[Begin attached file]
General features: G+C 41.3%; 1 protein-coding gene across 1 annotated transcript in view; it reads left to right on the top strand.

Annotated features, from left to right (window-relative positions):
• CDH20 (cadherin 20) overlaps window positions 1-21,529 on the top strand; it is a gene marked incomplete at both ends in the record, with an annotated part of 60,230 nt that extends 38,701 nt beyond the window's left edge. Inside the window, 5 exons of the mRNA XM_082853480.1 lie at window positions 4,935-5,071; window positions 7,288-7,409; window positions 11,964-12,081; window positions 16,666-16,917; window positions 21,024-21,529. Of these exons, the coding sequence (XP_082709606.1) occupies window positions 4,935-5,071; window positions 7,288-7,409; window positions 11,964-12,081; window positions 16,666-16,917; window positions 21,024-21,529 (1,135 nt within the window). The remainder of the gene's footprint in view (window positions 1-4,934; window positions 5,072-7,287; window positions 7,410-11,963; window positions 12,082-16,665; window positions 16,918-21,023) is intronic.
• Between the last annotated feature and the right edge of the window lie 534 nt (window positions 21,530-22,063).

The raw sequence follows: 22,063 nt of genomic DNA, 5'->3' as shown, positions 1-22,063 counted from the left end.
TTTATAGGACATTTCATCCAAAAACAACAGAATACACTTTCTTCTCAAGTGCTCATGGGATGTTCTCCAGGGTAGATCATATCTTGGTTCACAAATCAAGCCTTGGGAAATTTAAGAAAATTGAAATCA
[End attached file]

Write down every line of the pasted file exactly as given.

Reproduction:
General features: G+C 41.3%; 1 protein-coding gene across 1 annotated transcript in view; it reads left to right on the top strand.

Annotated features, from left to right (window-relative positions):
• CDH20 (cadherin 20) overlaps window positions 1-21,529 on the top strand; it is a gene marked incomplete at both ends in the record, with an annotated part of 60,230 nt that extends 38,701 nt beyond the window's left edge. Inside the window, 5 exons of the mRNA XM_082853480.1 lie at window positions 4,935-5,071; window positions 7,288-7,409; window positions 11,964-12,081; window positions 16,666-16,917; window positions 21,024-21,529. Of these exons, the coding sequence (XP_082709606.1) occupies window positions 4,935-5,071; window positions 7,288-7,409; window positions 11,964-12,081; window positions 16,666-16,917; window positions 21,024-21,529 (1,135 nt within the window). The remainder of the gene's footprint in view (window positions 1-4,934; window positions 5,072-7,287; window positions 7,410-11,963; window positions 12,082-16,665; window positions 16,918-21,023) is intronic.
• Between the last annotated feature and the right edge of the window lie 534 nt (window positions 21,530-22,063).

The raw sequence follows: 22,063 nt of genomic DNA, 5'->3' as shown, positions 1-22,063 counted from the left end.
TTTATAGGACATTTCATCCAAAAACAACAGAATACACTTTCTTCTCAAGTGCTCATGGGATGTTCTCCAGGGTAGATCATATCTTGGTTCACAAATCAAGCCTTGGGAAATTTAAGAAAATTGAAATCA